From the pages of Shonen Jump, Blitz is a new shonen manga that immerses readers into the “game of kings,” where intuition and mental agility are precious assets on the way to victory. Chess grandmaster and World Chess Champion, Garry Kasparov, makes his manga debut in the series, written by Cédric Biscay and Harumo Sanazaki with artwork by Daitaro Nishihara.

Blitz will be available in-print and digitally in North America, Australia, and the United Kingdom. ABLAZE titles are distributed in-print by Diamond Comic and Diamond Book Distributors. Volume 1 will be available in comic shops on September 14, 2022, and bookstores on September 27, 2022.

Catch a promo video for Blitz Volume 1 at:

BLITZ Volume 1 by Cédric Biscay, Harumo Sanazaki and Daitaro Nishihara
MSRP: $12.99
Release Date: September 14, 2022

As seen in the pages of Shonen Jump, Blitz is a new shonen manga exploring the elite world of chess.

Immerse yourself into the world of chess, where intuition and mental agility are precious assets on the way to victory.

Tom, a young high school student, has a crush on his classmate Harmony. When he learns about her passion for chess, Tom quickly decides to sign up for the school’s chess club. But he doesn’t even know the rules. To impress Harmony, he is left with no choice: he must learn quickly and train seriously.

Soon Tom discovers the existence of Garry Kasparov, the greatest player in the history of chess. He stumbles upon a virtual reality machine that promises to help him analyze the most legendary matches of the master.

In an unexpected twist of event, Tom soon is granted access to the highest echelons of the chess world.

Bonus material included:
In each volume, chess strategy tips and a chess lexicon to turn every reader into a chess master.

“I’m extremely happy about this ABLAZE collaboration which bring the Blitz to the USA,” says Cédric Biscay. “Initiated by Garry Kasparov’s support between Monaco and Japan, this adventure never stops surprising me, in a positive way. With Daitaro Nishihara and Tsukasa Mori, we want to bring Blitz to the widest audience possible. I would like to thank ABLAZE co-founder Rich Young for this opportunity. I hope to meet all Americans readers as soon as possible!”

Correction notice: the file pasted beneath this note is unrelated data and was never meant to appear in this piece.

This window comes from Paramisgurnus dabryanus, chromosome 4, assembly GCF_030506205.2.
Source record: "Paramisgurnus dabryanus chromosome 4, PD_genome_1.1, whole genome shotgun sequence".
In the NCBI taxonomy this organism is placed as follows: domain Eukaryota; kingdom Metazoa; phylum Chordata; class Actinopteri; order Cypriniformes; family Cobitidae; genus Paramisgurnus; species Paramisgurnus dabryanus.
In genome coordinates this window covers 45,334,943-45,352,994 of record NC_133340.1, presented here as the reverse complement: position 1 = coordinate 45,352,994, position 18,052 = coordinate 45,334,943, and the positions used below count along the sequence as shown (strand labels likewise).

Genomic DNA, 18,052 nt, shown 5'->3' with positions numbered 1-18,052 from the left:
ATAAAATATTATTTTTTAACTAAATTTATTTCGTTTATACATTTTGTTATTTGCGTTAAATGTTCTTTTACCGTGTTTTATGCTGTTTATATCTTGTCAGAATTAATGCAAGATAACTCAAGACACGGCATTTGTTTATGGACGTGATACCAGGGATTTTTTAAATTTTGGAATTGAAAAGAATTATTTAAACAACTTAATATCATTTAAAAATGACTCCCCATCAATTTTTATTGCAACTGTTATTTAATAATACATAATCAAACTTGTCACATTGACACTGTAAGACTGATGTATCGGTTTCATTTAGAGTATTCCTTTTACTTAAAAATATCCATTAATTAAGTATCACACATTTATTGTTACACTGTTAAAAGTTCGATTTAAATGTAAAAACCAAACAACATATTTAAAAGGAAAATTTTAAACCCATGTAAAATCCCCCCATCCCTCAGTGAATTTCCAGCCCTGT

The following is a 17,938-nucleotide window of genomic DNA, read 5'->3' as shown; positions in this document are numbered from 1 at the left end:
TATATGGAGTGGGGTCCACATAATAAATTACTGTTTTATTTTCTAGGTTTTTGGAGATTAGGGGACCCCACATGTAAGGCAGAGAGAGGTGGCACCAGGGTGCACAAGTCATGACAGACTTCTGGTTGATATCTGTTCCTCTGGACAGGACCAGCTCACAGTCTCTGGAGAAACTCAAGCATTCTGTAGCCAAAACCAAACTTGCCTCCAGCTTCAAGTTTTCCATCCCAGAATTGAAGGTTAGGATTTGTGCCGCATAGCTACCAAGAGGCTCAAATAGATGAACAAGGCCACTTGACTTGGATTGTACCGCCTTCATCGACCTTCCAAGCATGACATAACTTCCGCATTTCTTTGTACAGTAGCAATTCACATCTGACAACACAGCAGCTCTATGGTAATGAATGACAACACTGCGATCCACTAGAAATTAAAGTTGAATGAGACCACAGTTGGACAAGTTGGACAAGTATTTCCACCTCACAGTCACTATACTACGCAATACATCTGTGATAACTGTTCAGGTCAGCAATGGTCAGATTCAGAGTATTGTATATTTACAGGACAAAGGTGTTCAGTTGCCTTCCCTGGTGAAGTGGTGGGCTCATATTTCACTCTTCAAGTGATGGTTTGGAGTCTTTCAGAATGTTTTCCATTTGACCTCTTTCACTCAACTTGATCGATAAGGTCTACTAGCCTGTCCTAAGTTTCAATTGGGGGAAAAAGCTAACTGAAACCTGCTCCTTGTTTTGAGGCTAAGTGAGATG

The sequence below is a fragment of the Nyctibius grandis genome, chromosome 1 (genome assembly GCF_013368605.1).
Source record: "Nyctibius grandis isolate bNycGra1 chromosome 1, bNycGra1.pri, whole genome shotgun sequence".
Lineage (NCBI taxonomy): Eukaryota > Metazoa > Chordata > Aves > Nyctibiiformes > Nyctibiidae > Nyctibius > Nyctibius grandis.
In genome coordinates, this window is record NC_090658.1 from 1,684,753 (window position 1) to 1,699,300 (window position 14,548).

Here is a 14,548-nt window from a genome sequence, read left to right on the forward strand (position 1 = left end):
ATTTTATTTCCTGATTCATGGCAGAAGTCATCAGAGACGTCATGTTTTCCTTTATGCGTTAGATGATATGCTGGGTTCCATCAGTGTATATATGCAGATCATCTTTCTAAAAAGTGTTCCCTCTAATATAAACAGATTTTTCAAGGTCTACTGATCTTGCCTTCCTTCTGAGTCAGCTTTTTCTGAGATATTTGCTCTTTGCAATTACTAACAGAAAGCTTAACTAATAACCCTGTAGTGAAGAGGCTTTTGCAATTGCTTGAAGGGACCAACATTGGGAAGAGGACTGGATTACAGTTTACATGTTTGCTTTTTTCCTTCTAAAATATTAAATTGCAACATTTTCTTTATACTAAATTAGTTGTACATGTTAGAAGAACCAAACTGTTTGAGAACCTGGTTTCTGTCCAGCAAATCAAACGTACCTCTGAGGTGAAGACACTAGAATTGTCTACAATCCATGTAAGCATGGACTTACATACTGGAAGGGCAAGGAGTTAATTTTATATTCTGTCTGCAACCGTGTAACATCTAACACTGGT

Garry Kasparov adds, “I have always dedicated myself to democratizing the game of chess in all possible ways, and it is a unique opportunity to be able to do it, especially in Japan, a country where it is not popular and where Shogi is the most known. If you want to communicate effectively, you must speak the language of your audience and manga is a kind of mother tongue for many young people. Therefore, the invitation from Cédric seemed to me the ideal opportunity to promote chess to a new audience, through a medium that is both visual and dynamic.”

About BLITZ Co-Writer Cédric Biscay
Creator of the Blitz universe and co-writer of the manga, Cédric Biscay is the producer behind the return of the Shenmue saga in 2019 on PS4 and PC and holds three World Records in the Guinness book. He is also the producer of the multi-award-winning documentary Sad Hill Unearthed, available globally on Netflix, and the upcoming rebooted Astro Boy anime series. He is also a recipient of a Certificate of Honor from the Japanese Minister of Foreign Affairs.

About BLITZ Co-Writer Harumo Sanazaki
Co-scriptwriter of Blitz Volume 1, Harumo Sanazaki is a prolific Japanese mangaka having participated in more than 130 manga including The Phantom of the Opera.

About BLITZ Artist Daitaro Nishihara
Born in 1971 in Hiroshima, Daitaro Nishihara started as a manga-ka in the magazine Monthly Shonen Jump. From 2001, several of his series were pre-published in the magazine Korokoro Comic (Shogakukan), notably Pokemon 6 – Jirachi: The Genius of Wishes.

About BLITZ Consultant Garry Kasparov
Born in 1963 in Baku, Azerbaijan, Soviet Union, Garry Kasparov became, at the age of 12, chess champion of the USSR’s under-18 age group. Then, at the age of 17, he won the Under-20 World Chess Champion title. In 1985, at the age of 22, he gained international notoriety as the youngest World Chess Champion in history. He defended his title five times, including a series of legendary matches against his great rival Anatoly Karpov. Kasparov broke Bobby Fischer’s record in 1990 and his own record remained undefeated until 2013. His famous matches against IBM’s Deep Blue supercomputer in 1996-97 played a key role in the integration of artificial intelligence into the world of chess.

HIDIVE to Begin Streaming the English Dub of the I’m Quitting Heroing Anime on July 12, 2022

HIDIVE has announced that it will begin streaming the English dub of the I’m Quitting Heroing anime on July 12, 2022 at 1:00 p.m. EDT.

The English cast has also been announced:

  • Joe Daniel is Leo
  • Olivia Swasey is Echidna
  • Luci Christian is Shutina
  • Andrew Love is Edvard
  • Patricia Duran is Mernes
  • Christina Kelly is Lily
  • Scott Gibbs is Eibrand
  • Brandon Hearnsberger is King
  • Brittany Karbowski is Dianette

Additional voices include:

  • Brandon Hearnsberger
  • James Marler
  • John Swasey